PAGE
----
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After ceasefire agreement, Pakistan Taliban attack polio teams and kill policemen

A child gets polio drops in Lahore, Pakistan (Photo: Xinhua/IANS)

The Tehreek-i-Taliban Pakistan (TTP), also known as Pakistan Taliban, killed two policemen guarding polio teams in the Khyber Pakhtunkhwa province in north-west Pakistan over the weekend. Another policeman was wounded even as the polio workers escaped unharmed.

The attacks began as soon as the one-month-long ceasefire ended between the TTP and the Imran Khan government. The TTP militants identify themselves closely with the Taliban militants in neighbouring Afghanistan and advocate for an Islamic rule in Pakistan—in a manner resembling Afghanistan.

Soon after the Kabul takeover by Taliban in August, the TTP began its attacks on the Pakistani Army and security forces. 

Aseefa B Zardari, polio ambassador and daughter of former prime minister Benazir Bhutto, tweeted about the attacks. In a series of tweets, she said: “The cowardly TTP have taken responsibility for the attack on health workers and police. They are attacking those who are trying to protect our children from disease. Now that they have openly admitted this, the govt has no excuse but to arrest these monsters.”

The TTP claimed responsibility for the initial attack on the polio team that took place on Saturday. The second attack has not been linked to any terror outfit. Pakistani newspaper Dawn reported that the ceasefire agreement with the Pakistan government had ended just a day earlier on Friday with the TTP blaming the Pakistan government for the violation of the agreement.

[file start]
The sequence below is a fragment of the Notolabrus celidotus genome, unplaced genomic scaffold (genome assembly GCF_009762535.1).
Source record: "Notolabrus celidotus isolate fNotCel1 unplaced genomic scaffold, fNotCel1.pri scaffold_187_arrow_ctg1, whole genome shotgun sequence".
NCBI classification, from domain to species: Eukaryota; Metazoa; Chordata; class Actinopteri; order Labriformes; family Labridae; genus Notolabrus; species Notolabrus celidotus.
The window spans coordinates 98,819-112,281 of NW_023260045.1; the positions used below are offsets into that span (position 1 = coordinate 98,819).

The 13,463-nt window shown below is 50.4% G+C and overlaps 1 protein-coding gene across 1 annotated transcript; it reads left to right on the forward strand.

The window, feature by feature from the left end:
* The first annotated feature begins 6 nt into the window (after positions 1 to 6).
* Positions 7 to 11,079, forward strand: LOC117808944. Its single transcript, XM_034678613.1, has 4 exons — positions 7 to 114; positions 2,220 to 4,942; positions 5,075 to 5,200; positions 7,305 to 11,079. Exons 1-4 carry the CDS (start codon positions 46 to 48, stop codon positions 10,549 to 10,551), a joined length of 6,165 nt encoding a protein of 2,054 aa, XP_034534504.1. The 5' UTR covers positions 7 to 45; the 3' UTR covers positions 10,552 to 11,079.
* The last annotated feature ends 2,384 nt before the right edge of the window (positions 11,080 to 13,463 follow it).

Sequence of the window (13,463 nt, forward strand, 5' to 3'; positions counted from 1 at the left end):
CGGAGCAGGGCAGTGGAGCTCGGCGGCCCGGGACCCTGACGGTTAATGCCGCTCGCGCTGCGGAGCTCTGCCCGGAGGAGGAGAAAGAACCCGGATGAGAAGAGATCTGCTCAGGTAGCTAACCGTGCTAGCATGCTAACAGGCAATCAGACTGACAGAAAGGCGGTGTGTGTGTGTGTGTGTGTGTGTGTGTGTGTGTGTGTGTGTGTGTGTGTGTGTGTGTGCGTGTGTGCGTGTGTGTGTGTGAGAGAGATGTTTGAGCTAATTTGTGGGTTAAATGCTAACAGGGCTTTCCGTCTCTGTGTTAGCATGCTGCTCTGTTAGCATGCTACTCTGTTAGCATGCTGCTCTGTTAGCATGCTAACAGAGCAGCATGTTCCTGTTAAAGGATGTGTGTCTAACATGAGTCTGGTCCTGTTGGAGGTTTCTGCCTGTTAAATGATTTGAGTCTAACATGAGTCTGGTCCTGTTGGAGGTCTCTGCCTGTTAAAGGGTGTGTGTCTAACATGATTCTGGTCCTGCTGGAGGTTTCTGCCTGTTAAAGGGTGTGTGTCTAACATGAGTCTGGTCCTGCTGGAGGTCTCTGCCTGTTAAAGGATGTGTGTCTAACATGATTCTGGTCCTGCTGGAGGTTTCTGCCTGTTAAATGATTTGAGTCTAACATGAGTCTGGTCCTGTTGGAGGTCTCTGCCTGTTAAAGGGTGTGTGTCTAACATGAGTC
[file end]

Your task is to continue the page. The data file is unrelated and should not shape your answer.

The Imran Khan government's peace pact with the fundamentalist TTP had invited severe condemnation on grounds that the government was holding unilateral and secretive talks with the banned oufit.

Large numbers of people in Pakistan oppose giving polio vaccines to their children, as they believe the vaccines cause infertility. For years, polio workers have been attacked by communities in neighbourhoods and also by militants who see the vaccines as a conspiracy against Islam.

Pakistan and Afghanistan are the last two countries that are battling the scourge of polio—a disease that affects children and can make them physically handicapped. The spread of the Covid-19 infection exactly two years back in 2020 had dented the polio vaccination drive in Pakistan which is now trying to cover lost ground.

Barely a month back, the World Health Organization (WHO) had put travel restrictions on Pakistan for three months citing the existence of the polio virus. A statement by WHO said that both Pakistan and Afghanistan are dangerous countries due to the polio virus which poses a risk to other countries. Polio related travel restrictions had been first imposed on Pakistan in 2014, says Pakistani news channel Geo TV.

A WHO committee also said last month that Pakistan continues to miss vaccinating children and has not been able to bring about behaviour change among parents who resist giving polio drops to their children.